Because of its high landscape diversity and low latitude, Georgia is home to about 5,601 species of animals, including 648 species of vertebrates (more than 1% of the species found worldwide) and many of these species are endemics. A number of large carnivores live in the forests, namely Brown bears, wolves, lynxes and Caucasian Leopards.
The highest mountain in Georgia is Mount Shkhara at 5,068 meters (16,627 ft). Other prominent peaks include Mount Kazbek at 5,047 m (16,558 ft), Shota Rustaveli 4,860 m (15,945 ft), Tetnuldi 4,858 m (15,938 ft), Mt. Ushba 4,700 m (15,420 ft), and Ailama 4,547 m (14,918 ft). The region between Kazbek and Shkhara (a distance of about 200 km (124 mi) along the Main Caucasus Range) is dominated by numerous glaciers. Out of the 2,100 glaciers that exist in the Caucasus today, approximately 30% are located within Georgia.
Georgian culture evolved over thousands of years from its foundations in the Iberian and Colchian civilizations. Georgian culture enjoyed a renaissance and golden age of classical literature, arts, philosophy, architecture and science in the 11th century. The Georgian language is written in unique script used only by Georgians, which according to traditional accounts was invented by King Pharnavaz I of Iberia in the 3rd century BC. The native name of Georgia in Georgian language is Sakartvelo (საქართველო; “land of Kartvelians”), derived from the core central Georgian region of Kartli.
Georgian cuisine and wine have evolved through the centuries. Georgia is considered to be a birthplace of wine making. The Georgians invented wine making sometime in the 6th millennium BC. Wine making in Georgia has been recognized by UNESCO on the Intangible Cultural Heritage List. Here you’ll find 8,000 vintages, more than 400 varieties of grapes.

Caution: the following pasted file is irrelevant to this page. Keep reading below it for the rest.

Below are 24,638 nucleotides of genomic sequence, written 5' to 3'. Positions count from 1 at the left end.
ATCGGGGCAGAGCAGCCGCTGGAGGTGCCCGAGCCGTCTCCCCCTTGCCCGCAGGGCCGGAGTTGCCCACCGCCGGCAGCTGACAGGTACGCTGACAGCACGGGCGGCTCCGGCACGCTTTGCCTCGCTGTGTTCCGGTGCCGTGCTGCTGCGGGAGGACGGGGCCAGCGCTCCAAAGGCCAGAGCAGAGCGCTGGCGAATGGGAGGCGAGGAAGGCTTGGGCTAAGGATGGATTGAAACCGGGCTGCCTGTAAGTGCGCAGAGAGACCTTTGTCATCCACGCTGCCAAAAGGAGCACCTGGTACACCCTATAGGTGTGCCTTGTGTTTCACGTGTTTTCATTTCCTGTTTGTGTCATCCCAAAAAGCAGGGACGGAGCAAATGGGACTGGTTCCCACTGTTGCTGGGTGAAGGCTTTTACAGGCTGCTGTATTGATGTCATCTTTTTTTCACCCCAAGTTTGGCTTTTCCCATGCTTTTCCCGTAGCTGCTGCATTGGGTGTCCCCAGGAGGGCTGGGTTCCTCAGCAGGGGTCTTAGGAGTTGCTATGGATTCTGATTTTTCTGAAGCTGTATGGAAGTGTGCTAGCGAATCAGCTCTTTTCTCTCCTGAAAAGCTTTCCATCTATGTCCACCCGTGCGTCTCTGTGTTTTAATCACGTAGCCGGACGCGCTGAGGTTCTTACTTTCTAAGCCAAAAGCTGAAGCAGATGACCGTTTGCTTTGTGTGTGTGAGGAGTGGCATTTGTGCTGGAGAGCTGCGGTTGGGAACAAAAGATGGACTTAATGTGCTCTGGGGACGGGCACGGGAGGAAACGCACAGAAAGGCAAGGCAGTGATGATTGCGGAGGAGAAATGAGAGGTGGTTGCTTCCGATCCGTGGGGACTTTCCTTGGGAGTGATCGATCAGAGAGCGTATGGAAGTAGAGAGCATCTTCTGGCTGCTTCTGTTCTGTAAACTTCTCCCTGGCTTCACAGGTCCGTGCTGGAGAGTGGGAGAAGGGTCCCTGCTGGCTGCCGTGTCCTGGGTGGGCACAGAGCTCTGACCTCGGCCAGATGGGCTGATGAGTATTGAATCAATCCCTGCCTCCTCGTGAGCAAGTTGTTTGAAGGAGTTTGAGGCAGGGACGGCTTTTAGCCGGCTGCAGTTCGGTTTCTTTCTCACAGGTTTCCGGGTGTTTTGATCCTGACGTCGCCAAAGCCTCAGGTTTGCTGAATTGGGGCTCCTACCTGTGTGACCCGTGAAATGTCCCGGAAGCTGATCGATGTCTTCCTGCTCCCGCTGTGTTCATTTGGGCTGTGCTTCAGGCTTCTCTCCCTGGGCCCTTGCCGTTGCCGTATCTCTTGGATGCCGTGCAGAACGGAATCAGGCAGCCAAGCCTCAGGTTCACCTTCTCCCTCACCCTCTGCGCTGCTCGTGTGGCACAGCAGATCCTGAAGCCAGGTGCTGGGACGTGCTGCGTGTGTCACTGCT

Walking holidays in Svaneti
Situated on the southern slopes of the central Caucasus Mountains and surrounded by 3,000–5,000 meter peaks, Svaneti is the highest inhabited area in the Caucasus. Four of the 10 highest peaks of the Caucasus are located in the region. The highest mountain in Georgia, Mount Shkhara at 5,201 meters, is located in the province. Svaneti is known for its architectural treasures and picturesque landscapes. The famous Svanetian tower houses erected mainly in the 9th-12th centuries are a highlight. In the province there are dozens of Georgian orthodox churches and various fortified buildings. Architectural monuments of Upper Svanetia are included in a list of UNESCO World Heritage Sites.
Walking holidays in Tusheti
Tusheti is a remote region of northeast Georgia, nestled in the Greater Caucasus and only accessible through a few high passes. The walks are first-class and the views are always spectacular in Tusheti, where the landscape is dominated by snow-capped mountains, wide valleys dotted with ancient villages and medieval defensive towers.
Most of the inhabitants of Tusheti live in the lower valleys of Kakheti in the winter and then return to the mountains when the shepherds move the herds in early summer. They keep the unique elements of Tushetian culture alive through festivals, feasts, horse races, and religious rituals held throughout the summer.